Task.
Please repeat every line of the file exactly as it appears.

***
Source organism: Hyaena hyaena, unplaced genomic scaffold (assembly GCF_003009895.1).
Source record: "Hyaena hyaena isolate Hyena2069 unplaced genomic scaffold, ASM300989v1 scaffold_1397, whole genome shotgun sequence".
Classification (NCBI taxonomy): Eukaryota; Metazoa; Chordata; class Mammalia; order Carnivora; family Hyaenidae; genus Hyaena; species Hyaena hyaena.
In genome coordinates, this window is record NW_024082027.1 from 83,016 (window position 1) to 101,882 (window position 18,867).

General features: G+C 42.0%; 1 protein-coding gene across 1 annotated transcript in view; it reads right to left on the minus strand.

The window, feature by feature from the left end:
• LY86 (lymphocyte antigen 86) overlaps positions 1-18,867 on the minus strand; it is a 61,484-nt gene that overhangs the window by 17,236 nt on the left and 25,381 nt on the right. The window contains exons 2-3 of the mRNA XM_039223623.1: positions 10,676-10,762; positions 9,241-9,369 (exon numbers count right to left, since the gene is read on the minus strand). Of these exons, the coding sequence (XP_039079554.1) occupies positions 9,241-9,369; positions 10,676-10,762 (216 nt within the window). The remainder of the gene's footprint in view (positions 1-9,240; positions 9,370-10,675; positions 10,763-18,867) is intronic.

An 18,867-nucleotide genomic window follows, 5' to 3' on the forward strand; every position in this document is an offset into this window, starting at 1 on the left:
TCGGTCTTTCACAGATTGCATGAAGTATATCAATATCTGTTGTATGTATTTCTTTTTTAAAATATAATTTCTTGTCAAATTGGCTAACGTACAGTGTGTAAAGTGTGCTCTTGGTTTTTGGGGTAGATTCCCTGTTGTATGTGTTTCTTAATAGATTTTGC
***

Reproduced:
Source organism: Hyaena hyaena, unplaced genomic scaffold (assembly GCF_003009895.1).
Source record: "Hyaena hyaena isolate Hyena2069 unplaced genomic scaffold, ASM300989v1 scaffold_1397, whole genome shotgun sequence".
Classification (NCBI taxonomy): Eukaryota; Metazoa; Chordata; class Mammalia; order Carnivora; family Hyaenidae; genus Hyaena; species Hyaena hyaena.
In genome coordinates, this window is record NW_024082027.1 from 83,016 (window position 1) to 101,882 (window position 18,867).

General features: G+C 42.0%; 1 protein-coding gene across 1 annotated transcript in view; it reads right to left on the minus strand.

The window, feature by feature from the left end:
• LY86 (lymphocyte antigen 86) overlaps positions 1-18,867 on the minus strand; it is a 61,484-nt gene that overhangs the window by 17,236 nt on the left and 25,381 nt on the right. The window contains exons 2-3 of the mRNA XM_039223623.1: positions 10,676-10,762; positions 9,241-9,369 (exon numbers count right to left, since the gene is read on the minus strand). Of these exons, the coding sequence (XP_039079554.1) occupies positions 9,241-9,369; positions 10,676-10,762 (216 nt within the window). The remainder of the gene's footprint in view (positions 1-9,240; positions 9,370-10,675; positions 10,763-18,867) is intronic.

An 18,867-nucleotide genomic window follows, 5' to 3' on the forward strand; every position in this document is an offset into this window, starting at 1 on the left:
TCGGTCTTTCACAGATTGCATGAAGTATATCAATATCTGTTGTATGTATTTCTTTTTTAAAATATAATTTCTTGTCAAATTGGCTAACGTACAGTGTGTAAAGTGTGCTCTTGGTTTTTGGGGTAGATTCCCTGTTGTATGTGTTTCTTAATAGATTTTGC